- Renaud Girard: "There is always the smell of carrion in the villages, the bodies being picked up. I saw entire dumpsters of garbage collection trucks filled with corpses. The legs were sticking out over the dumpsters But perhaps the most terrible thing is fear. It's when you feel people's fear. And for example during this second stay, I was able to see the few hundred Tutsi who were hiding in the double ceilings, which had about 20 centimeters between the two ceilings and which are still there. People who lived in these conditions for six weeks and who are so afraid that they do not want to come out. I also remember the scared of a Rwandan friend that I was driving around in my jeep and we stopped at a roadblock. Kigali is bristling with roadblocks with drunken and overexcited militiamen. They attack my friend who is nevertheless a Hutu. Fortunately, a guy in machete recognized my friend. I took him home. Ironing the same b arrage, I see that in the meantime there were three corpses lying in the gutter. In half an hour they had killed three Tutsis. And the population took it with complete indifference".
- Jean-Pierre Chrétien: "The Rwandans are an old nation, an old kingdom which goes back to the XVIIth century. There were in this society hereditary social or clan categories, Tutsi and Hutu. All speak the same language, have the same traditions, the same culture. But in the old royalty the Tutsi were rather privileged. In the colonial period, the Tutsi were considered a superior race. At independence, the atmosphere was What happened even before independence, under the Belgians, was a Hutu revolution which drove out the Tutsi monarchy, which set up a Hutu Republic, but which instead of abolishing these old divisions which could be easily abolished, maintained them in identity papers, in quotas, in recruitment to public functions or in schools. So much so that the Hutu reference has become like the access identity card, this this time, to the privileges of the Hutu Republic. been maintained for 30 years. Before the attack of April 6, there were several years where, on the one hand, hope rose with the development of an opposition where there were Hutu and Tutsi together. With, on the other hand it is true, the demand for the return to their country of the descendants of the sons of the second generation of Tutsi refugees in exile, it is the Rwandan Patriotic Front. Basically, it is this democratic openness, it is this change, it is this rapprochement between Hutu and Tutsi that was considered particularly dangerous for the presidential faction close to former President Habyarimana who played on this ethnic solidarity. And who has played more and more for three years. These are not ethnic groups, these people speak the same language, etc. It is rather a racial theme that is put forward".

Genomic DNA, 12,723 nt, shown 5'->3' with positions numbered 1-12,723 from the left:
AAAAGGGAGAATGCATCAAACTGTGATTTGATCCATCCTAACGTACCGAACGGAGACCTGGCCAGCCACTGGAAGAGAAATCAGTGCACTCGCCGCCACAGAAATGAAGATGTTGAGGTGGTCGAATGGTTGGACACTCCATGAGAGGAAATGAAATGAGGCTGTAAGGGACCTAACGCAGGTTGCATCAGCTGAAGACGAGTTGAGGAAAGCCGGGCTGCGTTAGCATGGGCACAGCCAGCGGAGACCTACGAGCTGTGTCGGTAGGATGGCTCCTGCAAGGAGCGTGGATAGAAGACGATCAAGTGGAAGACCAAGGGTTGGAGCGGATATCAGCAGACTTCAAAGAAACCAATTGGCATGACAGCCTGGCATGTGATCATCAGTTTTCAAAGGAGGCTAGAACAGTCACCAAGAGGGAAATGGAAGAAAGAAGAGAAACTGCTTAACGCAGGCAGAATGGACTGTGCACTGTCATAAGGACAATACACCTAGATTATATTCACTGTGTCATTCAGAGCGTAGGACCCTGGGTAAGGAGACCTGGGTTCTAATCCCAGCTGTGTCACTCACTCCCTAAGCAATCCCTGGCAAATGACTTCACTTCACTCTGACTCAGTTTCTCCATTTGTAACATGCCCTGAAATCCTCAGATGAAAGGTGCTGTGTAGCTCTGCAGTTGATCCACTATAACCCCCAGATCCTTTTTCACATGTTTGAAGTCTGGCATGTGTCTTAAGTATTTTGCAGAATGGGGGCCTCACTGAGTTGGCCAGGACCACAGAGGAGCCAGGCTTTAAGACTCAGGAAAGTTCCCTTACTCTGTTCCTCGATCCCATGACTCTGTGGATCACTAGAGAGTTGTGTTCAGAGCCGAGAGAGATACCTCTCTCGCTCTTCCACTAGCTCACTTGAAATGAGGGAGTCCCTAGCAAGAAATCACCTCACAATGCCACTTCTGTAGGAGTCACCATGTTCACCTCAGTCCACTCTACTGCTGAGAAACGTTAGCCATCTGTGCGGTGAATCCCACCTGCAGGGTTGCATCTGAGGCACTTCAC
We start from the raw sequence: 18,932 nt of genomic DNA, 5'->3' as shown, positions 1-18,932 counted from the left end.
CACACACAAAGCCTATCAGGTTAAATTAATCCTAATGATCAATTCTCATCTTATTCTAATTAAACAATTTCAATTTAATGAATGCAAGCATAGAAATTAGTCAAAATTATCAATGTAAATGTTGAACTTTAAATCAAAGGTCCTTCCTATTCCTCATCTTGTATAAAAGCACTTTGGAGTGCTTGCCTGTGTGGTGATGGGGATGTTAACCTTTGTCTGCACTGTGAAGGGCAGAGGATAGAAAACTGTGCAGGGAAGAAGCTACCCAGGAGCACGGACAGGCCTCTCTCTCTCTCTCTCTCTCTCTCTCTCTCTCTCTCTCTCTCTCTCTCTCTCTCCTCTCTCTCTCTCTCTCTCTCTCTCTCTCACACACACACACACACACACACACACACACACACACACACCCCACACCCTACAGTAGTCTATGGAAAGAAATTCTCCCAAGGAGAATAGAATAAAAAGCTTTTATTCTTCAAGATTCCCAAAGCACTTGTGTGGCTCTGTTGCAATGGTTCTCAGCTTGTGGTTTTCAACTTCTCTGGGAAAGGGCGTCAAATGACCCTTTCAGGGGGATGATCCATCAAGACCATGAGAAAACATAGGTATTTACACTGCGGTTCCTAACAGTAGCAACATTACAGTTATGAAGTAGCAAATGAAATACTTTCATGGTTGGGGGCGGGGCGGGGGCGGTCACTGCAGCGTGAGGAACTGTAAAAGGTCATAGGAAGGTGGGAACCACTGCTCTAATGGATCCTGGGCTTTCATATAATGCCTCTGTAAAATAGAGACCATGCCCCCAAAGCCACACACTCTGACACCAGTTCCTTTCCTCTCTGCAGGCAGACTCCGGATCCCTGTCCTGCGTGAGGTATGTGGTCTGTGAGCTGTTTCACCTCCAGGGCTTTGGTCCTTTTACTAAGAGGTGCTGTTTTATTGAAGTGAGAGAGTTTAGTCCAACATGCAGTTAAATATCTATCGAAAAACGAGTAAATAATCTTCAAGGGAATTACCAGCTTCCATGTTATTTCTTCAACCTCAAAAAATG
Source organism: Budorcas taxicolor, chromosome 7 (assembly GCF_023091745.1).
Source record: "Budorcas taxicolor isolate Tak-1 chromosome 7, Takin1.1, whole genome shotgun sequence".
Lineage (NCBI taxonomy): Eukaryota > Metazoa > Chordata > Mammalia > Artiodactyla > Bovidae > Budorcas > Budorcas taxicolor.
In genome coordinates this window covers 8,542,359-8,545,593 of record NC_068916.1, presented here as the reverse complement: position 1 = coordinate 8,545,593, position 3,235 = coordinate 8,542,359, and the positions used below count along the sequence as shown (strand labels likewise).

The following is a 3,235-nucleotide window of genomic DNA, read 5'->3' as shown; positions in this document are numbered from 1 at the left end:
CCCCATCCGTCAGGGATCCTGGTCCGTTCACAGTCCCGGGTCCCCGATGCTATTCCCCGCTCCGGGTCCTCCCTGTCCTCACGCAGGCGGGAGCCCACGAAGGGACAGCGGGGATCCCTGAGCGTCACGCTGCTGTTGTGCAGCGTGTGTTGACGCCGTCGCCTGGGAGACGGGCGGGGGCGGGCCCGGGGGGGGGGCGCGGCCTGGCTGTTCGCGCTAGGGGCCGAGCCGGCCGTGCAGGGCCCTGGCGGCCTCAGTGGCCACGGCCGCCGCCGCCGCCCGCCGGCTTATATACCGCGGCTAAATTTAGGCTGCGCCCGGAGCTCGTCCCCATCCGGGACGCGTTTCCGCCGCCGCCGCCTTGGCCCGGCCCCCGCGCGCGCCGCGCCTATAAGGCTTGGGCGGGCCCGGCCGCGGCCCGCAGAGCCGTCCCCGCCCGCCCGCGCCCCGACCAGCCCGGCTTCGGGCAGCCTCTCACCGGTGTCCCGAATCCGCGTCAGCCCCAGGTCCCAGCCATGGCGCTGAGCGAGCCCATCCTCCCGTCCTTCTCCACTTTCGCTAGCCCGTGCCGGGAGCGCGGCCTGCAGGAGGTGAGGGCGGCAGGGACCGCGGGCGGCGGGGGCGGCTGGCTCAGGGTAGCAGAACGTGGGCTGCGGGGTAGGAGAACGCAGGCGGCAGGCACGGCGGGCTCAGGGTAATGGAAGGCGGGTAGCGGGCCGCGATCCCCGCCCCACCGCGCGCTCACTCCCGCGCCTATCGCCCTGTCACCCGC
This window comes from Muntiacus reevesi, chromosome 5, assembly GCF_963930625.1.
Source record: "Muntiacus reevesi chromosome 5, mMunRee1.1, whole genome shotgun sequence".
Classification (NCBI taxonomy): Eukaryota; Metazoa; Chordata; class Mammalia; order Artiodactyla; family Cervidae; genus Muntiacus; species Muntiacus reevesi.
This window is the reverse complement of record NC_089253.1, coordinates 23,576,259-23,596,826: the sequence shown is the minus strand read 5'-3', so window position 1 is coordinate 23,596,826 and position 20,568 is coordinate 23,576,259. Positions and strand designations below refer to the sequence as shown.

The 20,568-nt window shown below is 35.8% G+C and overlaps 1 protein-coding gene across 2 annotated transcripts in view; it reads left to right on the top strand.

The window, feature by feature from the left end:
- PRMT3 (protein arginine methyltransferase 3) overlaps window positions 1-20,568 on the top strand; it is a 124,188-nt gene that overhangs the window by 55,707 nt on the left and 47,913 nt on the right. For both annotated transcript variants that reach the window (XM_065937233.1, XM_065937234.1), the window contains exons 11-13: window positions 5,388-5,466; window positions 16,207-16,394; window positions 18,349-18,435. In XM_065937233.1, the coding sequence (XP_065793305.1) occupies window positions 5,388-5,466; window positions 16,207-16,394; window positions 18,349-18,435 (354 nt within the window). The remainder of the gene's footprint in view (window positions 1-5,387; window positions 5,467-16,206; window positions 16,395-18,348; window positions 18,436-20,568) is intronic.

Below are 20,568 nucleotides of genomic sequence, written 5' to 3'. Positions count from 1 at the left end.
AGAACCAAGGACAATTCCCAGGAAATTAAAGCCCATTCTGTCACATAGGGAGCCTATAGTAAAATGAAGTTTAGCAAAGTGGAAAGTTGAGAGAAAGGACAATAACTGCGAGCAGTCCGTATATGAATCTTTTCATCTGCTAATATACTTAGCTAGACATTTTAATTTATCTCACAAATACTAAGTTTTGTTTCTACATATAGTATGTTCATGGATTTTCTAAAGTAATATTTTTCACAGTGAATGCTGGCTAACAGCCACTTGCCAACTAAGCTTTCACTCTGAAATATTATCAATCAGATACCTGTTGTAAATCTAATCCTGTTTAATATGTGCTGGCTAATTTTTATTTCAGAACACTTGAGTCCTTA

- Renaud Girard: "France had 600 military aid workers between 1989 and 1993. It reduced them to 40 thanks to the national reconciliation agreements of August 4th. But France was behind the government and France, thanks to its military experts and its supplies of ammunition, prevented the Rwandan Patriotic Front from seizing Kigali in November 1990. Paul Kagame, the leader of the RPF, even told me that French soldiers had participated in operations of cleansing, discrimination alongside the Rwandan Armed Forces. The French discourse, what is it? It is to say that there is a kind of Fashoda syndrome of the French military presence in Rwanda. And that is to say: 'We defended this government which has just been responsible for this genocide, we defended it because it was attacked from outside Uganda'. And the leaders of most RPF officers do speak English and not French because it is an army of the net bear. And these are people who were driven out, in the 1960s, in this English-speaking Ugandan country. So the French said to themselves: 'The RPF is the pawn of the Anglo-Saxons in Africa and we must therefore consider them as enemies'. And that made them make mistakes. They staunchly supported the corrupt and ethnic regime of the late President. On the other hand, they have gone so far as to try to intoxicate journalists. There are generals, I hope they weren't doing it consciously, who told me that whole battalions of Ugandans were crossing the border and fighting alongside the RPF. However, I traveled all this border freely in Uganda and I did not see a single truck, a single section, a single company of Ugandans. On the ground, I did not see any Ugandan heavy equipment that the French officers had told me about. Bernard Kouchner and General Dallaire had considered opening a humanitarian corridor. Everything was ready, the government of Rwanda had given its agreement for this corridor which was to begin by evacuating orphans. At the last minute, excited militia leaders objected. If General Dallaire had had 5,000 men and a mechanized brigade under his command, he told us he would have forced the roadblocks. And he wouldn't have needed Chapter VII of the United Nations Charter. He would have forced the roadblocks because there was assistance to people in danger and self-defense".
Jean-Pierre Chrétien: "I believe there is a need for clarity in political language. In the triangle of the Rwandan Patriotic Front, the internal opposition where there were Hutu and Tutsi (there are also Hutus on the Rwandan Patriotic Front, incidentally) and the presidential faction, the problem is to state clearly that the Arusha Accords, which opened the perspective of reconciliation and democratization involving the Rwandan Patriotic Front and this opposition, even if this opposition has been decapitated in part by the massacres, represent the axis of the reconstruction of Rwanda and not the current pseudo government".